The “Black Box™”, a tool for opening electronic safe locks, has really leveled the playing field when it comes to dealing with these types of locks on safes. The biggest increase in electronic locks has been on gun safes, and it is hard to buy one anywhere that has an “old style” mechanical lock with a dial. It used to be the other way around.
The “Black Box™” has the ability to connect with the safe lock from the “push” pad wiring on the outside of the safe, saving huge amounts of time and money on opening and repair. But at this time, the tool is also very expensive and does not always work when the electronic lock has failed for some reason.
I have not purchased one yet. I will continue to evaluate my need for it versus price and go from there. Perhaps this year, if there is any drop in price on the tool.
Proximities Are Rampant on New Cars and Trucks.
Proximity is the name of the game for all new cars and trucks. It is unusual for a 2019 or a 2020 not to have push-button start. The biggest problem with these, from the locksmith standpoint, is expense. They cost so durned much, and there are a variety for each car maker. Inventory costs are through the roof, but people frequently cannot wait even overnight to get a new proximity key, especially if they have lost all of theirs. So, if the locksmith is going to sell a proximity, he has to have it on hand.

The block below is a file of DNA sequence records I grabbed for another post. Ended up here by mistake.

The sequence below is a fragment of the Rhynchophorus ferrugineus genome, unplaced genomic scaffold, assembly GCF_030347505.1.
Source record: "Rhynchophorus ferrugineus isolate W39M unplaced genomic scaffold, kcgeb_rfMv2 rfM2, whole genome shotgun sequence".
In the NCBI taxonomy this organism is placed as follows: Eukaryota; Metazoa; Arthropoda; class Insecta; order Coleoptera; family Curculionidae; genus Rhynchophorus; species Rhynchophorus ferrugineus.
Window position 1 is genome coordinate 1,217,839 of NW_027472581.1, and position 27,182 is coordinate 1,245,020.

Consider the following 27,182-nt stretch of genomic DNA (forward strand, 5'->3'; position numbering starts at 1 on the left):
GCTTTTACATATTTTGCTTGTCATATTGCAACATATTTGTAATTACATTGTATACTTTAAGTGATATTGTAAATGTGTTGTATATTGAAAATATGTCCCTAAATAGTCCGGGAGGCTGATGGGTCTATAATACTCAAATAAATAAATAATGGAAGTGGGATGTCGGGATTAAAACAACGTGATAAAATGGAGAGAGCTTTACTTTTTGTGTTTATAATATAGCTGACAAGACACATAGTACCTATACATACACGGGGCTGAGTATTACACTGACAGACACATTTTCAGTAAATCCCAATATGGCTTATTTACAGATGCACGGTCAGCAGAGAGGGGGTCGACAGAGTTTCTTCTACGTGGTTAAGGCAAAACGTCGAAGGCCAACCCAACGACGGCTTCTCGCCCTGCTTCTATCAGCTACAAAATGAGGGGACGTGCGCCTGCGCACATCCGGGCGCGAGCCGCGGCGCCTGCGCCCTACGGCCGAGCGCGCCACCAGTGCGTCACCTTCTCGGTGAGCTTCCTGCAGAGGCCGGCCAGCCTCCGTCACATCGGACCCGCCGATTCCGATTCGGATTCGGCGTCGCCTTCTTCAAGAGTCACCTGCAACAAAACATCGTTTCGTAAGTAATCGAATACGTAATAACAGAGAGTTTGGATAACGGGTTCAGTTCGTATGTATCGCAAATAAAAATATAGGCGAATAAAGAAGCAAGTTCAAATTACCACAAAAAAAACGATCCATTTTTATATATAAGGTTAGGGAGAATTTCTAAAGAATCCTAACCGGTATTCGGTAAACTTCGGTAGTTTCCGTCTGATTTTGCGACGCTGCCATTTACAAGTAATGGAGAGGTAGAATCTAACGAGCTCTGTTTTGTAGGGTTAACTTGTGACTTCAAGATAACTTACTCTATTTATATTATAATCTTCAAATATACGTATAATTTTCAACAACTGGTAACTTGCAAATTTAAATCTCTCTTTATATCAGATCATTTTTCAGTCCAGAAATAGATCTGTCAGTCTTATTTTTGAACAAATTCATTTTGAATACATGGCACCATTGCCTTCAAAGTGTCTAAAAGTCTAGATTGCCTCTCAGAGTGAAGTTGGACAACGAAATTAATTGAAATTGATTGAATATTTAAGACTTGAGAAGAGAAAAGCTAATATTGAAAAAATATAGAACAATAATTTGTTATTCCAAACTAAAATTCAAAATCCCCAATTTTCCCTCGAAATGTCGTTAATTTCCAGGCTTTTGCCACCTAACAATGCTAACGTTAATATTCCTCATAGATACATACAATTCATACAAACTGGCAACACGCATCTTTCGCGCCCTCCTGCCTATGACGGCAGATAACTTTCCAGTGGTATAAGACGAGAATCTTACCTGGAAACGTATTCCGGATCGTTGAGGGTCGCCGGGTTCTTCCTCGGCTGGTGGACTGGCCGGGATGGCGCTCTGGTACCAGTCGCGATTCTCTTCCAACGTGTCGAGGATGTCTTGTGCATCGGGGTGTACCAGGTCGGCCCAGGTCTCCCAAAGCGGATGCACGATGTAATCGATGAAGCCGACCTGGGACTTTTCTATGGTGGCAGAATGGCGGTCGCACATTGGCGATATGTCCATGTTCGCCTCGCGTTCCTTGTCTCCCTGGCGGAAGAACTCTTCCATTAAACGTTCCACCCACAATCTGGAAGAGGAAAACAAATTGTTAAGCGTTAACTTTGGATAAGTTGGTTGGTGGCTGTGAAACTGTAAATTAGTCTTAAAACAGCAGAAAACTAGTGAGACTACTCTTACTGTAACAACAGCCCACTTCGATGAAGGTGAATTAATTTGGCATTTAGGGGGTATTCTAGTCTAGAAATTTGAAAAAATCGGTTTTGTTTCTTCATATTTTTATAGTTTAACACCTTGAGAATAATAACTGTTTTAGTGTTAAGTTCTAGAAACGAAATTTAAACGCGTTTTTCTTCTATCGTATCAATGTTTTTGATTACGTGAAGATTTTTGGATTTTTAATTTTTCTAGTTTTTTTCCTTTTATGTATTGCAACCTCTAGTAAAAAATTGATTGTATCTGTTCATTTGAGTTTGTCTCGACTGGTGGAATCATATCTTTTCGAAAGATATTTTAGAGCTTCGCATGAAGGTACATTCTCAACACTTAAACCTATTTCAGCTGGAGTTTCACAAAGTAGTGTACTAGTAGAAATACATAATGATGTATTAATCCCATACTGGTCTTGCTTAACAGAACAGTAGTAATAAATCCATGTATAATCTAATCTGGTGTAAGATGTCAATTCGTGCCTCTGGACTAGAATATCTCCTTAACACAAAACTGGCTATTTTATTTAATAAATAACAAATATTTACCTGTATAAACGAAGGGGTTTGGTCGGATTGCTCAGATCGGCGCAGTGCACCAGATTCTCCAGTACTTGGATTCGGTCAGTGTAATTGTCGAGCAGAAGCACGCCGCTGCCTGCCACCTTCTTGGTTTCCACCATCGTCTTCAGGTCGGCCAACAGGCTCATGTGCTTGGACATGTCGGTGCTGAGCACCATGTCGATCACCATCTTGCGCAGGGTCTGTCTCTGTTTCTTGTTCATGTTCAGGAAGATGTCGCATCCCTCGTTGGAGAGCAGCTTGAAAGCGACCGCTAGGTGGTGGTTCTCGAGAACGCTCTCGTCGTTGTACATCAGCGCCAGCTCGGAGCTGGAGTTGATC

It makes me grimace when I’ve gone to the trouble of stocking all I can afford, and a new one pops up that I need for the current job. For example, Ford now has at least 3 different frequencies on their proximities and different setups for remote start, tailgate lower and lift on F150s, different setups for Canadian-made vehicles. . . you get the idea. And that’s just Ford.
I try to keep up with the big 3 American automakers but beyond that with Toyota, Honda, Nissan, etc., my proximity inventory is a bit spotty, and I may have to order the specific one needed by a customer if it’s not one I have on hand.
Another problem with proximities is that car owners, wanting to save money, buy their own on Amazon and eBay and don’t always get the exact one needed for their vehicle. I have related before about how Honda has one remote head key for a 2-door Civic and a completely different one for the 4-door model of the same year.